CPU/Hardware optimized for Erlang
Fri Jul 22 14:25:49 CEST 2005
--- James Hague <> wrote:
> On 7/21/05, Thomas Lindgren
> <> wrote:
> > I'm normally skeptical to special-purpose hardware
> > specific programming languages -- such chips have
> > always gotten steamrollered by the killer micros.
> In the past I would have agreed, but that was before
> the killer micro
> manufacturers started running into hard limits.
> Power consumption has
> been increasing disproportionally with performance.
Even so, you will probably have to build an ASIC at
best, while Intel puts 400 people to hand-optimizing
the circuitry on the next x86 ... (they will thus
likely have a big clock speed advantage too).
(And why would the erlang chip have comparable
performance at lower power?)
I think the main drawback of an "erlang" chip is that
the tradeoffs are (not identical but) fairly similar
to a "C" or "Fortran" chip (aka workstation and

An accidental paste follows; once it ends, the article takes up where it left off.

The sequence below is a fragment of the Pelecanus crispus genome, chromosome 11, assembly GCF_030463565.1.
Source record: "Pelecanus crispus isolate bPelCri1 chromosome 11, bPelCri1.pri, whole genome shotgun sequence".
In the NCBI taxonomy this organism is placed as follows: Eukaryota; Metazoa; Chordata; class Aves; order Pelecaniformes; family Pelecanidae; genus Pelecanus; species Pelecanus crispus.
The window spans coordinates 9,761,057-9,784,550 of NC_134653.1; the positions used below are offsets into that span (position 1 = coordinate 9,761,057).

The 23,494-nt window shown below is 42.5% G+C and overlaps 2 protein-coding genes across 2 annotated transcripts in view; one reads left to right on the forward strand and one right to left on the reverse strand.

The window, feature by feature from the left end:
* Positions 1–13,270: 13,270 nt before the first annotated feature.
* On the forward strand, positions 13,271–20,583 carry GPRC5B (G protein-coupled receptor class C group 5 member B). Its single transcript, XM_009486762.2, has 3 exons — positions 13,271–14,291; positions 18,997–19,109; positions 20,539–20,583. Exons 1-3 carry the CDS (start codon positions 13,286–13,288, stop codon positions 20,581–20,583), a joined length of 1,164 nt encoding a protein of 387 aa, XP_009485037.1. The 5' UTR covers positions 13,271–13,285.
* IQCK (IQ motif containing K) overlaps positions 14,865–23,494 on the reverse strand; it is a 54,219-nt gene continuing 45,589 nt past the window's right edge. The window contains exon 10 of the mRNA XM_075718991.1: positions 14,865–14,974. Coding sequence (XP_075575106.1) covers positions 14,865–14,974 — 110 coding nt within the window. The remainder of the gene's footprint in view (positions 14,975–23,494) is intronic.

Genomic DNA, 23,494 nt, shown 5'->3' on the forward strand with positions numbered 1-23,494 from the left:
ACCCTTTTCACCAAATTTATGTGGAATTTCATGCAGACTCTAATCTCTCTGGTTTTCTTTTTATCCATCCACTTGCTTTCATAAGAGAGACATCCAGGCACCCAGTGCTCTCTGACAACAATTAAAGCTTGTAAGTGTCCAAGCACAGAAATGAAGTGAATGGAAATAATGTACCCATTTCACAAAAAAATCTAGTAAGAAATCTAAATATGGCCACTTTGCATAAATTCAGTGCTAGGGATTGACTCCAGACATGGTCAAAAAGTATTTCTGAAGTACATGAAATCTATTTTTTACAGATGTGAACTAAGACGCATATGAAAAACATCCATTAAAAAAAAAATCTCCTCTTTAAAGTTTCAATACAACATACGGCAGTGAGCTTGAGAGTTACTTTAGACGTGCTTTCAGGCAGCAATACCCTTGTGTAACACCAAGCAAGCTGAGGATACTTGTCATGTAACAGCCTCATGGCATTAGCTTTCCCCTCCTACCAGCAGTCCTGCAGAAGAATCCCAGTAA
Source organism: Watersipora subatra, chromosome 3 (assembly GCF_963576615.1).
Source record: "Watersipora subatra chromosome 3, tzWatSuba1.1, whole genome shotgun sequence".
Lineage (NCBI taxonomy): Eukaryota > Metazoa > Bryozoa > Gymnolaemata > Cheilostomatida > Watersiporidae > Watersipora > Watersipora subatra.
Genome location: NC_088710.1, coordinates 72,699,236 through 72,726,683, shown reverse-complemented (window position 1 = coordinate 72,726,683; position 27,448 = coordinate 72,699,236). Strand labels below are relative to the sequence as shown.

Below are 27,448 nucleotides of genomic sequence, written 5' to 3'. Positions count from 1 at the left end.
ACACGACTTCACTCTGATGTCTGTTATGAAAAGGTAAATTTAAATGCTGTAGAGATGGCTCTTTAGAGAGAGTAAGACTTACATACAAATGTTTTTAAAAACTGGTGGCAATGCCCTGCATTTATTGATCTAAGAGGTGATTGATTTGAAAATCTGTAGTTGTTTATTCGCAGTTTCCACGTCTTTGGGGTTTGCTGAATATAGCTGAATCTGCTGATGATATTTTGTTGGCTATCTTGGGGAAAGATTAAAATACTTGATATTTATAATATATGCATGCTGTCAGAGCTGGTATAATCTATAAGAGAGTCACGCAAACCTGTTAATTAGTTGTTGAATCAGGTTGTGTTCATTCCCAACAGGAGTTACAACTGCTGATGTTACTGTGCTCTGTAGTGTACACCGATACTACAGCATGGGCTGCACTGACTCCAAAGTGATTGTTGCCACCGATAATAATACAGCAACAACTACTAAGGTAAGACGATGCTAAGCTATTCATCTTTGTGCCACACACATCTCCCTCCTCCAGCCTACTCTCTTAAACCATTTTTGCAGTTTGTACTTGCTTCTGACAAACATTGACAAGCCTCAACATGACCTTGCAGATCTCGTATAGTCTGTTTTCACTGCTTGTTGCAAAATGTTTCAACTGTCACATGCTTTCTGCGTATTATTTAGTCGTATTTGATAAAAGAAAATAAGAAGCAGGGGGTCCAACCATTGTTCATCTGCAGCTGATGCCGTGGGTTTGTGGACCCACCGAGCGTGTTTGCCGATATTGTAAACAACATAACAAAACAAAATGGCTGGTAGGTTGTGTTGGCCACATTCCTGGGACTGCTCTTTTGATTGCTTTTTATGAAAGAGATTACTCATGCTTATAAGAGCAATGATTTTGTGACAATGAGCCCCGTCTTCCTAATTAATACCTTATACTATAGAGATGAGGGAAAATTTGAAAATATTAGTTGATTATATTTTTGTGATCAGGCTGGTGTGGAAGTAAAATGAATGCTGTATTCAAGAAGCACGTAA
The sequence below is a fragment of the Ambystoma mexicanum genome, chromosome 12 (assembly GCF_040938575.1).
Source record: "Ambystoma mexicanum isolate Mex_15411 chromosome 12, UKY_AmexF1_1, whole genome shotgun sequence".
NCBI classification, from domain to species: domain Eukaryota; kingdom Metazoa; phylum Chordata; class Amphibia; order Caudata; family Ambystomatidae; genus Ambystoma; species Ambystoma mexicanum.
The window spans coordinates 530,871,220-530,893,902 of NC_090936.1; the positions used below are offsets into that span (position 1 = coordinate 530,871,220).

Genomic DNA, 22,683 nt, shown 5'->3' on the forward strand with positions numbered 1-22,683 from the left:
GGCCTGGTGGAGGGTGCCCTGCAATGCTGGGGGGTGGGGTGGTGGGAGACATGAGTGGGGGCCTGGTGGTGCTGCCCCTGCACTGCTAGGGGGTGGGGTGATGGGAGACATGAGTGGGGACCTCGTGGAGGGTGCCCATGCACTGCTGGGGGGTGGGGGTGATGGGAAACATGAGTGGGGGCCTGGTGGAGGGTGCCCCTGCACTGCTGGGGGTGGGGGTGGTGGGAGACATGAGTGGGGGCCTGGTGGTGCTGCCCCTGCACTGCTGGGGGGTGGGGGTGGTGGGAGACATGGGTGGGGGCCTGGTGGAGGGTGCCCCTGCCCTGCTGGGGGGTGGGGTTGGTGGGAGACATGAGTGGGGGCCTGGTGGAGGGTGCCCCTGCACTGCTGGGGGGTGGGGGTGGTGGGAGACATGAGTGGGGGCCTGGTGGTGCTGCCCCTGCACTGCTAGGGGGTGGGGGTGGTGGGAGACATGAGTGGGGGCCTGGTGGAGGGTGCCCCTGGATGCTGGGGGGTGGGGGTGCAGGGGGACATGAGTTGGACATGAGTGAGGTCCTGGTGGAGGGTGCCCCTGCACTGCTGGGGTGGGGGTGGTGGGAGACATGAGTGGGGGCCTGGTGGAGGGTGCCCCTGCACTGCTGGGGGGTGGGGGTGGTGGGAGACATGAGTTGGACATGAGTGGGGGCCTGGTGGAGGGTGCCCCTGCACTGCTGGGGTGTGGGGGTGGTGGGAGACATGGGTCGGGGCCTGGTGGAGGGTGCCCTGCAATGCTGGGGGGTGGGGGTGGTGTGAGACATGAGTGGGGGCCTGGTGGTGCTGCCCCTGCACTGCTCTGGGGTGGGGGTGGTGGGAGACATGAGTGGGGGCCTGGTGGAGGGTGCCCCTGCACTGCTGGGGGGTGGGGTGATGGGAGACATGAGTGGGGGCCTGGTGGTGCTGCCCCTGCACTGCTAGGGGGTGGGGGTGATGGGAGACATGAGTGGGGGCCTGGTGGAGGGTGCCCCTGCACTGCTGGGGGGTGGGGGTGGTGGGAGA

supercomputer). It's thus hard to see that it could
compete with a conventional server.
Or why not compare JAM, ECOMP and HIPE? ECOMP was
about 30x faster than JAM, while HIPE at the time was
about 10-20x faster than JAM. Would ECOMP have been
capable of evolving as quickly as JAM/HIPE on modern
hardware? If not, it would go the way of the Lisp
That's not to say there is no role for a specialist
chip (perhaps one could spin a successor to APZ? :-)
but I think one needs to do some thinking on its role.
This, in my mind, leads to more concrete
application-oriented features, rather than
Also, who knows, I might be unduly pessimistic. I
really wouldn't mind being proven wrong :-)
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